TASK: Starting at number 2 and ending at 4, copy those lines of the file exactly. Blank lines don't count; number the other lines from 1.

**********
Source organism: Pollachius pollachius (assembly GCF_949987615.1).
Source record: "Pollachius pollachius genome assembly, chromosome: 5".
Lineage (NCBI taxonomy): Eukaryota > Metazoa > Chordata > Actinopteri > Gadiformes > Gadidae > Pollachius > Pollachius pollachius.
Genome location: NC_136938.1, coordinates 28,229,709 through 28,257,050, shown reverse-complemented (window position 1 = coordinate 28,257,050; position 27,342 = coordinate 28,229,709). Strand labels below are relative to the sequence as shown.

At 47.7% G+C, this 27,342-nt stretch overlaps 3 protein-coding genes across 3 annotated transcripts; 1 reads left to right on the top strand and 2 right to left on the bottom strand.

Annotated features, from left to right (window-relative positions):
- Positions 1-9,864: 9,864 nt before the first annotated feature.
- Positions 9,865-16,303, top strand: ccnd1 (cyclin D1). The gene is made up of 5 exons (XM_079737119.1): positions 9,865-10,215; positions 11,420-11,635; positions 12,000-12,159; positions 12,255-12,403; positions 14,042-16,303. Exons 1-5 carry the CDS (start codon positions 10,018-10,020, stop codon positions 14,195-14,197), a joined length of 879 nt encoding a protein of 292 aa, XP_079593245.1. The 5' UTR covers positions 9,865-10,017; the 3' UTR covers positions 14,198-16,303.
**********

Source record: "Pollachius pollachius genome assembly, chromosome: 5".
Lineage (NCBI taxonomy): Eukaryota > Metazoa > Chordata > Actinopteri > Gadiformes > Gadidae > Pollachius > Pollachius pollachius.
Genome location: NC_136938.1, coordinates 28,229,709 through 28,257,050, shown reverse-complemented (window position 1 = coordinate 28,257,050; position 27,342 = coordinate 28,229,709). Strand labels below are relative to the sequence as shown.